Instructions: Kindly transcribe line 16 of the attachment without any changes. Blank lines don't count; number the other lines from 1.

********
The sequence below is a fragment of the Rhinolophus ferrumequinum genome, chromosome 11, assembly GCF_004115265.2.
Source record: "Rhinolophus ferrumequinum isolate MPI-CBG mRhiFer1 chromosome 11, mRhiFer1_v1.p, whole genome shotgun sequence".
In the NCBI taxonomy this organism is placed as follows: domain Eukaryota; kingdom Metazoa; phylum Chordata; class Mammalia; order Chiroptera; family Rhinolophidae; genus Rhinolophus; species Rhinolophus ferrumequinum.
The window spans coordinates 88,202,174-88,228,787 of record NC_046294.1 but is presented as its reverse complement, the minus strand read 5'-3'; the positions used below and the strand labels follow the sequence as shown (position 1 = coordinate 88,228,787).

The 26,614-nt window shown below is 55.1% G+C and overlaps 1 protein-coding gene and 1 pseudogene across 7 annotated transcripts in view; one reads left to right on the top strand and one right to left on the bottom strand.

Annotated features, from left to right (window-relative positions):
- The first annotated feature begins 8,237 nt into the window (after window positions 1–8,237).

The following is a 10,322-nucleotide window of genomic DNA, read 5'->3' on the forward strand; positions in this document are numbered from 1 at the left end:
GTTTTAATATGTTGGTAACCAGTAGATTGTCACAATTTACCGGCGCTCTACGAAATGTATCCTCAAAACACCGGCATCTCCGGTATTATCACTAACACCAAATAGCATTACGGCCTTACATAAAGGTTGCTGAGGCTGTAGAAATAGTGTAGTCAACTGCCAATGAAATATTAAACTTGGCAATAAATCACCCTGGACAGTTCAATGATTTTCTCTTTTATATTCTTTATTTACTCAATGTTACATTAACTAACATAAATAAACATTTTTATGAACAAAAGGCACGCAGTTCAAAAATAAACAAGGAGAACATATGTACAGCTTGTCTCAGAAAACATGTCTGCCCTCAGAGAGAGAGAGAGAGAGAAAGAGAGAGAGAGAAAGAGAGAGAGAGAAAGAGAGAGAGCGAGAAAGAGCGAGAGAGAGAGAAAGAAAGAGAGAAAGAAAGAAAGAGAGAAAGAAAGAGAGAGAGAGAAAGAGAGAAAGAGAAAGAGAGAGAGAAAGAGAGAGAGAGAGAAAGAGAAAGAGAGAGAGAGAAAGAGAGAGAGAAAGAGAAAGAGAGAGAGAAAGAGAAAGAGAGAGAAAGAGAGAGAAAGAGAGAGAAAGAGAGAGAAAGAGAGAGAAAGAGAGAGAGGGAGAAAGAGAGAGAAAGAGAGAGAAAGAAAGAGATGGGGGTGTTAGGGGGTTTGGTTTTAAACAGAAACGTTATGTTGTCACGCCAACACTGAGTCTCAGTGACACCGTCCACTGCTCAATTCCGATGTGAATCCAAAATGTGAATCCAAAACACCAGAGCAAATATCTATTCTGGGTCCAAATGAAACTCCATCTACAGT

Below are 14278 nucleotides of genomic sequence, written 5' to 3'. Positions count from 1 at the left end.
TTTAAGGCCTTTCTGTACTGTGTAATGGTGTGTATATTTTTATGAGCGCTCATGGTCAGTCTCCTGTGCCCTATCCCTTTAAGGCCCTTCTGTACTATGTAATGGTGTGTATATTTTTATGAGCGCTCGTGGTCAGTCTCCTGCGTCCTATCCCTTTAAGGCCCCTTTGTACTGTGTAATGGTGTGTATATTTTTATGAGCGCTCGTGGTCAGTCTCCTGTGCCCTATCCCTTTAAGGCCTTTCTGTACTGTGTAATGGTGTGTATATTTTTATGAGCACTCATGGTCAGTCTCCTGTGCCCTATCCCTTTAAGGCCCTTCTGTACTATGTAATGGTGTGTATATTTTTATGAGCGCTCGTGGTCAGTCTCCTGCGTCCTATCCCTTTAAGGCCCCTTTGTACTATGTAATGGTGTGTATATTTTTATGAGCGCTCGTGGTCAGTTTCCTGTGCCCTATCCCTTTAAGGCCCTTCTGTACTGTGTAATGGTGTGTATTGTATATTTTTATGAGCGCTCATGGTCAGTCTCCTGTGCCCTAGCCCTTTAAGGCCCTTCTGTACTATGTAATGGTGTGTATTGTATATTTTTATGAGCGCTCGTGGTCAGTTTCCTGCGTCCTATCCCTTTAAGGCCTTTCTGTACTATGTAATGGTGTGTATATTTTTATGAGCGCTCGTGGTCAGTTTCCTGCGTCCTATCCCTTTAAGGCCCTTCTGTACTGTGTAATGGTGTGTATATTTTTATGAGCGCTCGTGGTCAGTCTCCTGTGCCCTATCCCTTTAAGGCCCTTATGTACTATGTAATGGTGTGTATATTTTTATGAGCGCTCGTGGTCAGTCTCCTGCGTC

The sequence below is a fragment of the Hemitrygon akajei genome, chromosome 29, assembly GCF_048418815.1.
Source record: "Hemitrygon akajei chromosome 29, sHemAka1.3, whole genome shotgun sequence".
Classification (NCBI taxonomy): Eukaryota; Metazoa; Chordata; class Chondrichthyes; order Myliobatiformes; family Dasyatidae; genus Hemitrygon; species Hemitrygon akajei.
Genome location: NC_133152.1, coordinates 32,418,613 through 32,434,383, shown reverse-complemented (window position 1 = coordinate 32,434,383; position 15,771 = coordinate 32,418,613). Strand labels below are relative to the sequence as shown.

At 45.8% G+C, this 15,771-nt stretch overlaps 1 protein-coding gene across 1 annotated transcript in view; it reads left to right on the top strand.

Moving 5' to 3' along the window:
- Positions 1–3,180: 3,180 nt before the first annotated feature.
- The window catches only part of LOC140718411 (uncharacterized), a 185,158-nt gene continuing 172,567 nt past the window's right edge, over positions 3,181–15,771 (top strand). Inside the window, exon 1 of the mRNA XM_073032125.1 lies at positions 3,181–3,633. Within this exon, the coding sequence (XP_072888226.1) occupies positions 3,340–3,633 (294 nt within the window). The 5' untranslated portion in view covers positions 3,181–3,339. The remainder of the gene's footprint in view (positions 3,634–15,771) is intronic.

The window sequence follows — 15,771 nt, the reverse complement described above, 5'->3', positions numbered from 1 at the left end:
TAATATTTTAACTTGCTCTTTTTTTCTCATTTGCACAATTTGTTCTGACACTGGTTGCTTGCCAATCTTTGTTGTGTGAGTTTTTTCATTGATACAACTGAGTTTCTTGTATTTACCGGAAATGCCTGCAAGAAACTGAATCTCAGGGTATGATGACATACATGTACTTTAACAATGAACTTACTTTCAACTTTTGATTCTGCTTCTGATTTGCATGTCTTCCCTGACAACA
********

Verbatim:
At 45.8% G+C, this 15,771-nt stretch overlaps 1 protein-coding gene across 1 annotated transcript in view; it reads left to right on the top strand.